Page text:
Beyond the Panel Interview

Arigon with hat

It's me....cartoon-style. Yes, I drew it myself. AAY!

Greetings from Los Angeles, CA! It’s been a busy season so far…and I’m stealing a few minutes away from myself to quickly update.

If you’re interested in some behind-the-scenes info on the “Super Indian” comic, there’s an awesome interview that was posted this morning on Bitch Media. Here’s the link:

It’s part one of two….and I’ll give you a heads-up when the next part is online.

Enjoy my goofy self-portrait. It’s the first one I’ve done in a LONG while. I am now officially part of the “Super Indian” universe. Hooray!


October Arrives..and Henry Starr Rides Again!

Good Morning from a sunny Los Angeles. It’s one of those days when I’m multi-tasking. Writing emails, working on “Super Indian” and watching the Michael Jackson/Conrad Murray Trial.

I’m a dedicated trial-watcher….at least when it has something to do with Los Angeles. I watched most of the Rodney King trial…then the OJ Simpson trial. In fact, me and my fabulous co-worker at Showtime Networks (yay for Michele Morris!) got into the trial so much, we used part of her white board to make a list of what actors would play whom in the “OJ Trial” TV movie. I’m not sure how accurate we were in our casting sessions, but we sure had fun thinking of actors who looked like Johnnie Cochran or Mark Furhman or Marcia Clark.

Arigon with a bear decorated like Sequoyah

Arigon with one of the many decorated black bears in and around Cherokee, North Carolina. This one is dressed as the famous Cherokee linguist, Sequoyah.

Since I last wrote, I’ve been to North Carolina and back. I must say that I had an exciting time visiting Cherokee. The Southeast Writers Gathering was a small, but focused group. Robert J. Conley, the amazing Cherokee Author/Historian gathering folks at the Museum of the Cherokee.

As in my previous posts, I have been to Cherokee but a very, very long time ago. When I caught up with my Mom, she reminded me that we had stayed overnight as a family. “You and your sister were fascinated with the creek that ran behind the small motel we stayed at. We had to stop several times along the road west so you and Gay could dip your feet in the water.”

Yep, that creek is still there and still crystal clear. I didn’t get a chance to kick off my boots and get my feet wet.

I presented a panel on songwriting — which was really an extended version of my live show. It’s always fun to demystify the process for folks…but I know that when somebody says “It was just that simple” — that it probably wasn’t. I did encourage folks to write, write, write and got to hear some of the other folks’ music. I really enjoyed listening to Sara Snyder’s music that she was creating especially for her Cherokee students. Imagine Lady Gaga singing in the Cherokee language! That’s how to get the kids interested in learning and using their language. Smart, talented lady!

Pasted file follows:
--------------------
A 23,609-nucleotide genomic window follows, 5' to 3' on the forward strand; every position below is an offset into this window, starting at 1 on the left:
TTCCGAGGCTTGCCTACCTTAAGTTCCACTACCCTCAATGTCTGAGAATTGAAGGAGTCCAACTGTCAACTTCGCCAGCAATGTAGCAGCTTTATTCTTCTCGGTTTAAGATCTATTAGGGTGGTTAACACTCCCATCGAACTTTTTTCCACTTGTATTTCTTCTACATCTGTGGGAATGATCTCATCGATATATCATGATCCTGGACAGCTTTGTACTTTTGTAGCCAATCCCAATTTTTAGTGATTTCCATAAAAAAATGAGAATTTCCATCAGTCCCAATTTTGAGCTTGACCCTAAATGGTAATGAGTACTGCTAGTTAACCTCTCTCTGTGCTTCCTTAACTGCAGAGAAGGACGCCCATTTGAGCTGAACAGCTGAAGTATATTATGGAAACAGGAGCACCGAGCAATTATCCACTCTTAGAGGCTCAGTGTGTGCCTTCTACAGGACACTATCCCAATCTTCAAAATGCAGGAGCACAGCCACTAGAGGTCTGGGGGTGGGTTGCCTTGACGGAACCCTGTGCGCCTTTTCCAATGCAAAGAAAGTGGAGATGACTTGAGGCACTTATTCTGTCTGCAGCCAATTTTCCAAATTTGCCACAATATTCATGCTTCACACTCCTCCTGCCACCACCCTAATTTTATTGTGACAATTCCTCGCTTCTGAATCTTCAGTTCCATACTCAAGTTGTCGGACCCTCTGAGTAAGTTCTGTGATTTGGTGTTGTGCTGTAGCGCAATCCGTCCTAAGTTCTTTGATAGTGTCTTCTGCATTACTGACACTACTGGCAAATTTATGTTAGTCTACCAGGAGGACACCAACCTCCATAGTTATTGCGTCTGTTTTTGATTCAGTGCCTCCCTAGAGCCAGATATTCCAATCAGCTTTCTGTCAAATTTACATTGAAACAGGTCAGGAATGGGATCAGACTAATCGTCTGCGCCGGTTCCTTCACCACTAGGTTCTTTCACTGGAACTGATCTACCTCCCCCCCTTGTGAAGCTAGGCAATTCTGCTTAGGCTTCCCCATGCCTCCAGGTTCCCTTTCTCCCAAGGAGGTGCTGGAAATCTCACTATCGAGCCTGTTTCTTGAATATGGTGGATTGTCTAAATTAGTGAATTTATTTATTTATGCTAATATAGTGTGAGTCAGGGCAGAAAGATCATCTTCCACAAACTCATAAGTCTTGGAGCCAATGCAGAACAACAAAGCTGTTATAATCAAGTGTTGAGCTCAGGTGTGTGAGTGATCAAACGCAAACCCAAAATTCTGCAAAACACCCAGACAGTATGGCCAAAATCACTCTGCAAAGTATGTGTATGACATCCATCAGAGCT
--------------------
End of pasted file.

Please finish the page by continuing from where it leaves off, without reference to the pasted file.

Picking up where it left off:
The Wordcraft Circle Group

L-R: Lee Francis IV, Arigon, Evelyn Conley, Janet Miner. The Wordcraft Circle of Native Storytellers represents Native writers in many genres. Here's group leader Lee Francis with Arigon, Evelyn and Janet in Asheville, North Carolina.

Was also privileged to meet Kim Roppolo and Lee Francis of the Wordcraft Circle of Native Storytellers. Their group has been around for a number of years and they help Native writers find mentors, plus give out annual awards for outstanding writing/performing achievement. I’m a past recipient and was really honored to meet Lee. His father, Lee Francis III was an amazing writer and was a champion of all Native writers prior to his passing. Lee’s son, Lee IV is keeping the group going. You can check out their work at their website, Wordcraft Circle. They are continuing many of the original programs, plus starting some new ones, including a new group for Native comic book writers/creators. More on that as the story develops.

Evelyn Conley also made sure that we got a special tour of the Cherokee School which is a brand new facility for K-12 tribal members and community on the Cherokee Reservation. Their facility is an amazing show place and is the best school I’ve ever seen. It was so fabulous, I wished I could enroll as a student. They teach the basics, but including tribal language and heritage. The kids are learning math alongside intricate traditional weaving and beadwork. Part of their mission is to also get the students interested in reading and writing. I’m now working with the school to develop a special writing program for February 2012. The school is sponsoring a Native Heritage Month and there will be writers from all over the country coming to teach the students what they know. I was really thrilled to be asked to be part of their mission and it’s going to be fun…and a challenge. Again, more on this as the story develops!